Researchers Recreate Congenital Heart Disease in Fruit Flies

By Emily Chu

Researchers from the Center for Cancer & Immunology Research at the Children’s National Health System have been using fruit flies to understand which genes are involved in the development of congenital heart disease. Through the use of high-throughput in vivo techniques, the scientists are able to manipulate dozens of genes at once in order to recreate the effects of congenital heart disease in fruit flies.

According to principal investigator, Zhe Han, Ph.D., by mirroring in fruit flies the mutations evident in people with the disease, researchers were “able to characterize the effect of these specific genetic alterations on heart development, structure and activity” as well as on the structure of histones necessary for normal heart development. The team studied 134 candidate genes and of those genes, 70 produced heart defects in the flies and resulted in acute changes to normal histone structure. This not only confirms the implication of certain candidate genes in the onset of congenital heart disease, but also has the potential to allow researchers to recreate a patient’s specific form of congenital heart disease in fruit flies. This is significant to the development of personalized treatments of the disease, and as Han asserts, “treating CHD at the level of DNA offers the potential of interrupting the current cycle of passing along genetic mutations to each successive generation."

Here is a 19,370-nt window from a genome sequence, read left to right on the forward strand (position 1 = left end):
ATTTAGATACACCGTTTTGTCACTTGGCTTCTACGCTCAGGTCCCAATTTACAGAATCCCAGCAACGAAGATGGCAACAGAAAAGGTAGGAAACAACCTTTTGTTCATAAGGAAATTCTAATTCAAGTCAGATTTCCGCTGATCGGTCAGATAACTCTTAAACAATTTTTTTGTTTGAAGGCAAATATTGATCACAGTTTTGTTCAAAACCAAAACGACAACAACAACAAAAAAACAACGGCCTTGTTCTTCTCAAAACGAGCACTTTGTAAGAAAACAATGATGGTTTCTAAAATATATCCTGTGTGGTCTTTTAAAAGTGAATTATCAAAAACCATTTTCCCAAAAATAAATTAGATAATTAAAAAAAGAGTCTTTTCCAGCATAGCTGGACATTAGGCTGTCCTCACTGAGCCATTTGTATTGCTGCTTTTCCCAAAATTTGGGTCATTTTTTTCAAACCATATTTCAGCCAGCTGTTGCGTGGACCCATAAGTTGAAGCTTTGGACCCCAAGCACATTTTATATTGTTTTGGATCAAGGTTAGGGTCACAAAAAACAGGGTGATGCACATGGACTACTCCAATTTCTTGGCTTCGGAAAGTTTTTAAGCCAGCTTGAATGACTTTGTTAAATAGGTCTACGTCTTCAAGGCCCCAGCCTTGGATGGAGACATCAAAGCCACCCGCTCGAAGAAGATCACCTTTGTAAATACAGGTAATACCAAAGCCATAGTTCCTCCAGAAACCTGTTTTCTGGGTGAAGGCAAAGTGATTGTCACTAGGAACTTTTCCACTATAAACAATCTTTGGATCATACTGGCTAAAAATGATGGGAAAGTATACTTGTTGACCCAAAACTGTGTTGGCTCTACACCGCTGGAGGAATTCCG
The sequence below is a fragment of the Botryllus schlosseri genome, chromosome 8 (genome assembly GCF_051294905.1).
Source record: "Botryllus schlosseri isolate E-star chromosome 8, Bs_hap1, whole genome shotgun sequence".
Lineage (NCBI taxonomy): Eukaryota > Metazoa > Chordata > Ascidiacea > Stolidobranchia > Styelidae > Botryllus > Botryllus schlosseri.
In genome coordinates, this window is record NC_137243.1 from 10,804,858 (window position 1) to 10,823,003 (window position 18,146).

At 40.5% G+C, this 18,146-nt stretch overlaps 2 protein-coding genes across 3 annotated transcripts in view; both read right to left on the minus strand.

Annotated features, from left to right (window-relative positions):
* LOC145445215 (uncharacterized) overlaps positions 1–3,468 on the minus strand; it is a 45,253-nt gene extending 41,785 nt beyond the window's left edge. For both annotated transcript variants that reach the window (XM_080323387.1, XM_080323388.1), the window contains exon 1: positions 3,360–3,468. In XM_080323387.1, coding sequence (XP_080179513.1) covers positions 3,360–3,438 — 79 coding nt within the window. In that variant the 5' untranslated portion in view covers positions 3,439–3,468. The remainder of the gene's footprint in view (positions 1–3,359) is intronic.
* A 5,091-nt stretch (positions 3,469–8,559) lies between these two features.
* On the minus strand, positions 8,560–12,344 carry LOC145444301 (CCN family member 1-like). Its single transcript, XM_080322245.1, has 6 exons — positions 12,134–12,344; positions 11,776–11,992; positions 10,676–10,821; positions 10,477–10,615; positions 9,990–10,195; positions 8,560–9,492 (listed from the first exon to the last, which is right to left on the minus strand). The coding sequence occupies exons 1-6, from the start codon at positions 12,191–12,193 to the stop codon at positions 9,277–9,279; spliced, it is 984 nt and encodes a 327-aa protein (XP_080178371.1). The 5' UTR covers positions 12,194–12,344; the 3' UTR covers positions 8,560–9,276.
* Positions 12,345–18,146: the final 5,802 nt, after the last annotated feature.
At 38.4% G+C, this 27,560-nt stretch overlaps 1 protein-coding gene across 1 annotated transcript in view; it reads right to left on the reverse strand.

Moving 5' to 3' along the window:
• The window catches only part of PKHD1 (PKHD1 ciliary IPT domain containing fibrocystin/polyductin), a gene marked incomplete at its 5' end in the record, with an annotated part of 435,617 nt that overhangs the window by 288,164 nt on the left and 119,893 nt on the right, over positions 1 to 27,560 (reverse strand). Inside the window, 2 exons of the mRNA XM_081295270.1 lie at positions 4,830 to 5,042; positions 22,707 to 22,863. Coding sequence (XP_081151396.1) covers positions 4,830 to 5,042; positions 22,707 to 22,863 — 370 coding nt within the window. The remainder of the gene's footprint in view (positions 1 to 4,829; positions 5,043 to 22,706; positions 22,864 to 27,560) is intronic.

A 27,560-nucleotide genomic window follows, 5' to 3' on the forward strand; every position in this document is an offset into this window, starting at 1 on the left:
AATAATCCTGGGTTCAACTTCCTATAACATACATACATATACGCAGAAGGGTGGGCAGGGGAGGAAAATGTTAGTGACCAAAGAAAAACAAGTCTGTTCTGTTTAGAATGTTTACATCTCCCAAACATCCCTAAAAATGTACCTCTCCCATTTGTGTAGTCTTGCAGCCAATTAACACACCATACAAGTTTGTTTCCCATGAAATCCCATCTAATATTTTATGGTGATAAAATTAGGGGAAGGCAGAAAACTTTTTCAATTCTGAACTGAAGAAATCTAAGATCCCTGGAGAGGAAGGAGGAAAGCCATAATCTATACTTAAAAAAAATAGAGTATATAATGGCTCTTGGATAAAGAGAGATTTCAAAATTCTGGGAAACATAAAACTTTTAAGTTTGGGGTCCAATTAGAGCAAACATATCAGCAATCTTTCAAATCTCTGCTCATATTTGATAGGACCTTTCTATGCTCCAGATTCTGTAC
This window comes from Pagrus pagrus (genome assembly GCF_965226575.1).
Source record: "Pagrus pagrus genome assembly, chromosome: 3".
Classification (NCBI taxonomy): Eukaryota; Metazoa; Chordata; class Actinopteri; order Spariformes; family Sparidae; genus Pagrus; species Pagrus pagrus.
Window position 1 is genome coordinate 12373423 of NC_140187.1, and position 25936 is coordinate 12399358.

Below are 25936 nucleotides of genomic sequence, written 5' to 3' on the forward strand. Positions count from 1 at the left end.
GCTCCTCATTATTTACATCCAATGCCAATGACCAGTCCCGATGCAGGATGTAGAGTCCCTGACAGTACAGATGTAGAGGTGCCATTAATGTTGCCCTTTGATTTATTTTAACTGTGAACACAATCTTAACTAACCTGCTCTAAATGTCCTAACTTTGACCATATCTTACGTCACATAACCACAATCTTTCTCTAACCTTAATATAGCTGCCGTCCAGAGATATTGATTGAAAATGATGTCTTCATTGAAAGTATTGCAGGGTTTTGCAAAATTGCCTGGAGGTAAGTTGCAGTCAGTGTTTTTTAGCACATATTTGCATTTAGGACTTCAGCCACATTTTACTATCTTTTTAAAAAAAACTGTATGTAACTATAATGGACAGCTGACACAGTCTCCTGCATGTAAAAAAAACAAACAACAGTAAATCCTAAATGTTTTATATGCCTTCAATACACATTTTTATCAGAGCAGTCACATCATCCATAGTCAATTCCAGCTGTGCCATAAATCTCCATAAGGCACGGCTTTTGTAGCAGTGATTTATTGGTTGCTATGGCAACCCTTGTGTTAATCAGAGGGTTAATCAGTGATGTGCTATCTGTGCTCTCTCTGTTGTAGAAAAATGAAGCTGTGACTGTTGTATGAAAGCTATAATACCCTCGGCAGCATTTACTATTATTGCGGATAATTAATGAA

Children's National Health System. (2017, February 9). High-throughput, in vivo validation of candidate congenital heart disease genes: Work in Drosophila model points to personalized therapies for the most common birth defect among newborns. ScienceDaily. Retrieved February 18, 2017 from www.sciencedaily.com/releases/2017/02/170209163824.htm